Glodas said that the main difference between the global and African experiences in terms of GovTech and managing the pandemic is in infrastructure integrity. In Africa, we can find decent standalone solutions, but to have a well-functioning digital government, you need advanced, all-encompassing platforms like GxP, he said. Such systems help data flow smoothly between different institutions, increase access to e-services, and are highly flexible, he said.
“During the pandemic, we have seen many cases where a governmental institution has all the infrastructure necessary to provide e-services, but face significant delays when interacting with other institutions to obtain the necessary information. Only a whole-of-government approach can solve interoperability issues and ensure a timely provision of e-services,” he said.
Glodas highlighted some African countries which are using GovTech effectively: “ Mauritius, Uganda, and Rwanda are those that come to mind first. These countries have very ambitious plans to move public services online and some of them have already achieved great success,” he said.
He added that the World Bank has ranked Mauritius 13th in its latest Ease of Doing Business rankings, while Rwanda is 38th. “These results indicate a strong and healthy business environment, which is virtually impossible to achieve without a functioning digital government,” he said.
Uganda is also moving towards digitization as it has recently announced a digital plan aimed at streamlining microfinance supervision and regulation processes for Uganda Microfinance Regulatory Authority, he said.
Glodas said these countries stand out for him because, first and foremost, they employ a systemic approach when developing governmental IT systems. Also, some of them have a well-functioning coordinating institution, such as the National Information Technology Authority in Uganda.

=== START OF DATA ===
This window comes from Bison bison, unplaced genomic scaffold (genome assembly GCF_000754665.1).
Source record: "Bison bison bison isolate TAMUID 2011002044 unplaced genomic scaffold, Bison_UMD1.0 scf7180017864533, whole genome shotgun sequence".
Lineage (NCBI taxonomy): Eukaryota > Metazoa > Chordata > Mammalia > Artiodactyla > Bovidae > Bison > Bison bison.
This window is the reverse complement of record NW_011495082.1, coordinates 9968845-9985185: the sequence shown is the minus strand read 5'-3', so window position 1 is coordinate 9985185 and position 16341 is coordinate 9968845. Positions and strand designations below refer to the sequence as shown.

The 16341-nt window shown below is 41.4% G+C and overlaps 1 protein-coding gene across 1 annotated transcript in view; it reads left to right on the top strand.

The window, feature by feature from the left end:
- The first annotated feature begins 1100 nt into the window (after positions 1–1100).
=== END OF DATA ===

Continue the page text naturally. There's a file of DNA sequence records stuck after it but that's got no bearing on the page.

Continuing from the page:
Africa’s adoption of unique digital IDs
Glodas noted that the adoption of unique digital IDs in Africa is still behind the curve. “It varies by country, but in general it often fails due to a lack of proper approach towards civil registration. Once civil registration is managed properly, only then can digital ID systems be introduced,” he said.
Glodas suggested that there is definitely an incentive for governments to adopt GovTech solutions because of the impact and lessons learned from the Covid-19 pandemic.
However, only small steps have been taken to move forward with GovTech solutions. “In many cases, the best thing to do is to step back, look at the existing digital infrastructure, and determine the direction a country should head. To do this, independent audits can be very helpful, bringing valuable insights from more experienced partners, he said.
The fact that an increasing number of governments are making great strides towards digitization makes me extremely optimistic about this region, he said. “Every year African countries are getting more open to digital initiatives, demonstrating to their people and the world that the continent is ready to make the digital transformation,” he concluded.